Highways that are jousting grounds. Markets full of sweat, dust, bangles, cycle rick-shaws and lassi. Lit alleys that lead into dimly-lit alleys, where children play gully cricket and a white 1983 Ambassador chassis stands on bricks by the side. And these side-alleys lead into dark, “load-shedded” alleys, which open up into an airy courtyard, which many tiny aangans face; and grandmothers idly fan themselves with hand-fans, and loafs stare lazily, while bahus watch you go past from the safety of dupatta-thin pink or blue purdas, thier ghoonghats held fast by thier lips.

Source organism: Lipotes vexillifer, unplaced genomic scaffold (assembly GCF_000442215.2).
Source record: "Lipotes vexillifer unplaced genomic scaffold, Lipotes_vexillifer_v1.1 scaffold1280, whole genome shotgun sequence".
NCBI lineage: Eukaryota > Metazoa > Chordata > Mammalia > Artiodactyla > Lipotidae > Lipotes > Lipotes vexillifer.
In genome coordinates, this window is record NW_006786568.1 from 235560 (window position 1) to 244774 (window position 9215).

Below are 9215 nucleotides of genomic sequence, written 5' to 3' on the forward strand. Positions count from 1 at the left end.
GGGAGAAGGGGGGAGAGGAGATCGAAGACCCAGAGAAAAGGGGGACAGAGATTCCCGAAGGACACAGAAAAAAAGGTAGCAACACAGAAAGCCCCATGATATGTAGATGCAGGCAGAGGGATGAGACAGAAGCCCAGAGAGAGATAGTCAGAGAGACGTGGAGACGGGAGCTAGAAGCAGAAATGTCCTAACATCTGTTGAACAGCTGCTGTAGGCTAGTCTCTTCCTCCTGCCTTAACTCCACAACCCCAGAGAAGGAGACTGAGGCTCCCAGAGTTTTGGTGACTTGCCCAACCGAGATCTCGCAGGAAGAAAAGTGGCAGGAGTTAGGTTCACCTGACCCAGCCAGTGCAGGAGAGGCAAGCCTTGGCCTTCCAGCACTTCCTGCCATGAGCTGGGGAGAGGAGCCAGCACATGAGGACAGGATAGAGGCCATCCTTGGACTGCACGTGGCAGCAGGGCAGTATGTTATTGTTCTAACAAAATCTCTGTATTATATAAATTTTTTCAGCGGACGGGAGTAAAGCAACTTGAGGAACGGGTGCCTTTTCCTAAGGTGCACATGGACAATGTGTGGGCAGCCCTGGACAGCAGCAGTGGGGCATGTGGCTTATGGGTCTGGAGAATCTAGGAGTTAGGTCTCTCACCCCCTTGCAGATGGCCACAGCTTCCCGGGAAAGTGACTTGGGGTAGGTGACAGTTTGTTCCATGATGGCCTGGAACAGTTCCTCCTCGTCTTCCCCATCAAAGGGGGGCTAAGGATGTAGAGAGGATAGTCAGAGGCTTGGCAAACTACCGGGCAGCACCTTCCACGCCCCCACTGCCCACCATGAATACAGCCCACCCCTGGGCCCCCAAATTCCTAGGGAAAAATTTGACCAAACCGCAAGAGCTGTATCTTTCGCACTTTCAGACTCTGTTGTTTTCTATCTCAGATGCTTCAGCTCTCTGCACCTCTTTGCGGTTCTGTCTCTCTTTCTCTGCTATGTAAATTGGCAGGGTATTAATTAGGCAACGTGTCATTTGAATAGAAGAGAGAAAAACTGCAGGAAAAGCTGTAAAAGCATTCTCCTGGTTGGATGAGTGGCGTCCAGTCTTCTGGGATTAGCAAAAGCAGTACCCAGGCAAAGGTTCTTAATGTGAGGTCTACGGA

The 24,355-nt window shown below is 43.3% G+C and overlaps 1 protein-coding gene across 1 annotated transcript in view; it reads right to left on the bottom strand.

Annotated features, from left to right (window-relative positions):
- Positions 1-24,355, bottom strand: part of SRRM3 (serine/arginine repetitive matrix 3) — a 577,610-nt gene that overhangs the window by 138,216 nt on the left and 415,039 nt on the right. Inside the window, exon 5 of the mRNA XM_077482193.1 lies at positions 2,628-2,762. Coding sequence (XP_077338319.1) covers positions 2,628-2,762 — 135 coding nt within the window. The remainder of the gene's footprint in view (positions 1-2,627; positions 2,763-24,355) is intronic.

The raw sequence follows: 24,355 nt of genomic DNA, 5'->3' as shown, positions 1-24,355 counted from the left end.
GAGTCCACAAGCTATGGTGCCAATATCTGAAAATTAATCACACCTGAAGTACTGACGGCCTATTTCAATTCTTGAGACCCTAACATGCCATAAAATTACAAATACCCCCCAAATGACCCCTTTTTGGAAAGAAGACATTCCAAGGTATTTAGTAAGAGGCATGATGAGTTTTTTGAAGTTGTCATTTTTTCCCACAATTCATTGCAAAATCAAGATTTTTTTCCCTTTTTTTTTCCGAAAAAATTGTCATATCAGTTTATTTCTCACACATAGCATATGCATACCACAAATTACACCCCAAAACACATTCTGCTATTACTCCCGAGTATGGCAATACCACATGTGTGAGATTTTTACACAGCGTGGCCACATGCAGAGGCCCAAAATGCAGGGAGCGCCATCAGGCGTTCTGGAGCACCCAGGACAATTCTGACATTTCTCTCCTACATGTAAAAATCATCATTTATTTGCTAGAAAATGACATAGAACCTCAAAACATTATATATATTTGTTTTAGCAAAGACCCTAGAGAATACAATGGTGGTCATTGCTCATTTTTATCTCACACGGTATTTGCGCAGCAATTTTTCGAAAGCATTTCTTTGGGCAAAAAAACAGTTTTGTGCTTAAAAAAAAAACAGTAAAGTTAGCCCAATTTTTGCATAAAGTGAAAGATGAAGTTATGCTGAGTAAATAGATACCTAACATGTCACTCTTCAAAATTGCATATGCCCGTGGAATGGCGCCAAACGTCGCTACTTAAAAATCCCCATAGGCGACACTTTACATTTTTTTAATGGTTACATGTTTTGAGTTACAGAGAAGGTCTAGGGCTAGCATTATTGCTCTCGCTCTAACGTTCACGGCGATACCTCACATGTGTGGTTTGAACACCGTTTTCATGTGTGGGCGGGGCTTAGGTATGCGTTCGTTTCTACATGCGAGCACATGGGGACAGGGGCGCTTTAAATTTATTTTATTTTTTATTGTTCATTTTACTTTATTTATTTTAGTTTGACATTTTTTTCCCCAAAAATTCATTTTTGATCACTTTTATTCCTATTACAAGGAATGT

And there are tulsi plants placed at the centre and in front of many entrances, and like the frangrances of the evening were tugging for my attention, so was Time tugging at me; whispering stories, and insisting it had stopped still, many centuries ago.
But there was a sense of joy, of peace, in that courtyard full of people who were strangers, but felt like kin. Sometimes, the Hindu in me makes me want to re-think all those forms where I dutifully fill in Athiest.